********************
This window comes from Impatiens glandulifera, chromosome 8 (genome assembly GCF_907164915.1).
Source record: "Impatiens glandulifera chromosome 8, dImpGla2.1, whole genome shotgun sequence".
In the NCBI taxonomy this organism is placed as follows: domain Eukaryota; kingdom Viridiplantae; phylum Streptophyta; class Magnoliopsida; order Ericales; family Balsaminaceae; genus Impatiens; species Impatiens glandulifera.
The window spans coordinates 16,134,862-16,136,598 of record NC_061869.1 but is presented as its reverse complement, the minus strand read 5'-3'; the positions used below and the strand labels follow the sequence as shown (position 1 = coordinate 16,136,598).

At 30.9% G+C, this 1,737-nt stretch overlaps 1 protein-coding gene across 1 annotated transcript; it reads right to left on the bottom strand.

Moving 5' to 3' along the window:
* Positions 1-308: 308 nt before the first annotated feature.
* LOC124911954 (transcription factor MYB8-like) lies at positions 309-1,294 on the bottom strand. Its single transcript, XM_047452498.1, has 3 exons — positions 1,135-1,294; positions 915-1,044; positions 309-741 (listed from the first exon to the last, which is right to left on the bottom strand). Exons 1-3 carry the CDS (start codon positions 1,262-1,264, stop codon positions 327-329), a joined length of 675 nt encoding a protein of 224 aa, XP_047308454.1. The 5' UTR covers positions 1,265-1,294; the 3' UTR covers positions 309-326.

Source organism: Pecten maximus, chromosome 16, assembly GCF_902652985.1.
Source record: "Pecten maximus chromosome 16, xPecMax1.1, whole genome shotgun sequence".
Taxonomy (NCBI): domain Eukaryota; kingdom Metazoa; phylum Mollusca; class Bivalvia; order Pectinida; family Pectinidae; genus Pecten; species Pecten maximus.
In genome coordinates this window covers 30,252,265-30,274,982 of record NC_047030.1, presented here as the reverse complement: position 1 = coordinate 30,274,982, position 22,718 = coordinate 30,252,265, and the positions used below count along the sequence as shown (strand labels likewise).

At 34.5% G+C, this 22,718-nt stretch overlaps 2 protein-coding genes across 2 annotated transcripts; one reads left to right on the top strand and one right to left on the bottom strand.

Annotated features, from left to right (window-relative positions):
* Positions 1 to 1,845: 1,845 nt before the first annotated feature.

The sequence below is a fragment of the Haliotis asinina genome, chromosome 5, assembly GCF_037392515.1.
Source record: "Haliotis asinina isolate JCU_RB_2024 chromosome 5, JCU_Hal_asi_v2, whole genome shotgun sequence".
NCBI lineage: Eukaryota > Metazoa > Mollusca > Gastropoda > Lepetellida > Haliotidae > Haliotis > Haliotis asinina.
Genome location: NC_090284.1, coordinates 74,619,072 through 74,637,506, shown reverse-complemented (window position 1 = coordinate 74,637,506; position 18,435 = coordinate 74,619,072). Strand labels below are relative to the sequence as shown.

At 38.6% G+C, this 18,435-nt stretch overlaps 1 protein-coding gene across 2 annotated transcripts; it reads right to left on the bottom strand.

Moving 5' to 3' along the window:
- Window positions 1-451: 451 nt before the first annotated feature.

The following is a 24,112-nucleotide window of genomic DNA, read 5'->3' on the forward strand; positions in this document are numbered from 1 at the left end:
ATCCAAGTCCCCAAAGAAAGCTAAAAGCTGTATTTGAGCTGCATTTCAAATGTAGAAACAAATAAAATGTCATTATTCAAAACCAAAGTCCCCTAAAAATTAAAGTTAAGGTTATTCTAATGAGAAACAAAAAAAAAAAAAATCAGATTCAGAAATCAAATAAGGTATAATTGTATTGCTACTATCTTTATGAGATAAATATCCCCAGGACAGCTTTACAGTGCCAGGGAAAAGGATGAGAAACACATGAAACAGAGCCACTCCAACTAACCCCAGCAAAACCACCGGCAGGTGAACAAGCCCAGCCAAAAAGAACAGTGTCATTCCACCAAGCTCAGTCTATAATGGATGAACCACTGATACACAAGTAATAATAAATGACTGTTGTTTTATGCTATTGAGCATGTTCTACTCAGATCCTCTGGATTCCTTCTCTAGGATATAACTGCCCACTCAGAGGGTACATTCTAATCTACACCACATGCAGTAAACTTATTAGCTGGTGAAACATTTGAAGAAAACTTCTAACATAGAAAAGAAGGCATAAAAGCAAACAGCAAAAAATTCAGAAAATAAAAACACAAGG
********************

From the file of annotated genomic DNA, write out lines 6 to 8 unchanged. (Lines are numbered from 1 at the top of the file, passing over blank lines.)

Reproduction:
Moving 5' to 3' along the window:
* Positions 1-308: 308 nt before the first annotated feature.
* LOC124911954 (transcription factor MYB8-like) lies at positions 309-1,294 on the bottom strand. Its single transcript, XM_047452498.1, has 3 exons — positions 1,135-1,294; positions 915-1,044; positions 309-741 (listed from the first exon to the last, which is right to left on the bottom strand). Exons 1-3 carry the CDS (start codon positions 1,262-1,264, stop codon positions 327-329), a joined length of 675 nt encoding a protein of 224 aa, XP_047308454.1. The 5' UTR covers positions 1,265-1,294; the 3' UTR covers positions 309-326.